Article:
January 22, 2014
Resolutions or Evolutions?
A friend recently asked me if I made New Year’s resolutions. I don’t. But after thinking about it awhile, I realized that I do make decisions throughout the year, which are like resolutions. I’ve always seen these decisions as choices to grow, to evolve. For instance: in September, I read an article that said men over 60 years of age should do resistance weight training to counteract the effect of muscle loss that occurs in the aging process. I took that advice and started working out on the weight machines at my gym.
Shortly after adding resistance weight training to my gym workouts, I was horsing around with my 19- month-old granddaughter. She weighed 25 pounds at that time. She likes it when I lift her up over my head and swing her around. After ten minutes of playing with her, I doubled down on my commitment to get stronger with resistance weight training. I now had a compelling reason to stick to my “resolution”!
As I get older and wiser, I like to think that I keep evolving. I want to keep evolving how I think, what I believe, and how I behave. Growing is all about change. Sometimes we are changed by external circumstances, but the more important and interesting changes are those that come about from a heightened degree of self-awareness. That’s where we really evolve.
Your Evolution Stories
Think about the changes you have initiated in your life, and why. What was the external factor associated with that change? What was the increased self-awareness that put the resolve into that change? Personal changes can be great subject matter for inspiring stories to include in your presentations. And remember, the story is about more than that particular change; it is also about the process of change, itself, and the metaphor that is represented by the change you chose.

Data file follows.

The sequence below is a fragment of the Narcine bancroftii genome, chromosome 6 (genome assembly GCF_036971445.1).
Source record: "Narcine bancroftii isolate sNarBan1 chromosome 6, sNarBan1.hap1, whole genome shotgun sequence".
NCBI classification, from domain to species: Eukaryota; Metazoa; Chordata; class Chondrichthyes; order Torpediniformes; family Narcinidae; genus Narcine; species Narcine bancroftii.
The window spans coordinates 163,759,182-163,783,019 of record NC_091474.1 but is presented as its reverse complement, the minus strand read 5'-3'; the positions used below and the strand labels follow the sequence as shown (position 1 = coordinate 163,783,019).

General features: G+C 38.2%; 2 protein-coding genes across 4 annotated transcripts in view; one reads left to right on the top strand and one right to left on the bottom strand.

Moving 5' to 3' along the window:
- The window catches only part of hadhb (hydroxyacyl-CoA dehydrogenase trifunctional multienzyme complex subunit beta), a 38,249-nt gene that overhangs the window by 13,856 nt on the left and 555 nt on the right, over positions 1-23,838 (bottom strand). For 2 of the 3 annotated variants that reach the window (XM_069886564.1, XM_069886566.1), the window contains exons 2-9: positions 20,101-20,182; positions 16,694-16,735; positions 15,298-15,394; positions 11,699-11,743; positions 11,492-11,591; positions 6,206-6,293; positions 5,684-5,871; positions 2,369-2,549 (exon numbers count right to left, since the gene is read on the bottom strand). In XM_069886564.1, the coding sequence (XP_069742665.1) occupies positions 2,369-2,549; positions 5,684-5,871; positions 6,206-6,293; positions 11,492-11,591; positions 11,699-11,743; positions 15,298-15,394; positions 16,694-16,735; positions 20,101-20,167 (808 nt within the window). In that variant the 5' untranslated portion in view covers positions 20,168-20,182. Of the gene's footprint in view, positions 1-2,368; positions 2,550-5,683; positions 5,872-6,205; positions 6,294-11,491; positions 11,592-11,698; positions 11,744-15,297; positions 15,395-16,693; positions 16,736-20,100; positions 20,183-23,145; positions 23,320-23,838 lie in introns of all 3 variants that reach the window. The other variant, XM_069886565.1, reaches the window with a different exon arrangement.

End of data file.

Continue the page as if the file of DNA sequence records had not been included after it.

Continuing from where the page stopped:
Questions to Ponder:
Here are a list of questions to ponder and and actions to consider as you set out to make 2014 your best year yet. I call them New Year’s Evolutions, because if you don’t evolve, you can resolve all you want and still not get anywhere. Consider, where in your life, you need to move, remove and improve.
Is there a story embedded in the change you need to make? Also, think back on past times when you have moved, removed or improved in your life. Do these past experiences carry the seeds of stories that you want to develop this year?
Twice in my life I have chosen to make a major move from one city to another. At 22, I moved from Chicago to Los Angeles to pursue an acting career. At 35, when I accepted the reality that I was doing more carpentry and taxi-driving than acting, I moved from Los Angeles to Colorado Springs. Those two physical moves paralleled foundational moves in my life’s journey. In both cases, it took honesty to recognize that the place I was in was no longer serving my needs; and it took courage to do something about it. After each move, I discovered things about myself and my ability to evolve and adapt that I couldn’t have learned any other way.
Is it time for you to make a life-changing move?
- From one city or state or country to another?
- From one job or career to another?
- From one relationship to another?
I grew up in a pretty dysfunctional family, where speaking the truth got you in trouble and admitting you were wrong was a sign of weakness. As a child, I didn’t know that this was wrong, or that there was any other way to be. I’ve since discovered that my family story is not unusual, and many children grow up with similar, unhealthy messages. At one point in my adult life, I decided to remove those old messages and not let them dictate my behavior. Are there old, outdated messages – old tapes – still playing in your head? Is it time to remove them from their position of influence in your life?
It is no surprise to me that the friends that end up in my inner circle are people who continue to learn, grow and evolve. They share my passion for self-evaluation and improvement. I notice that the people who don’t share my passion for self-evaluation, just don’t ever become close friends.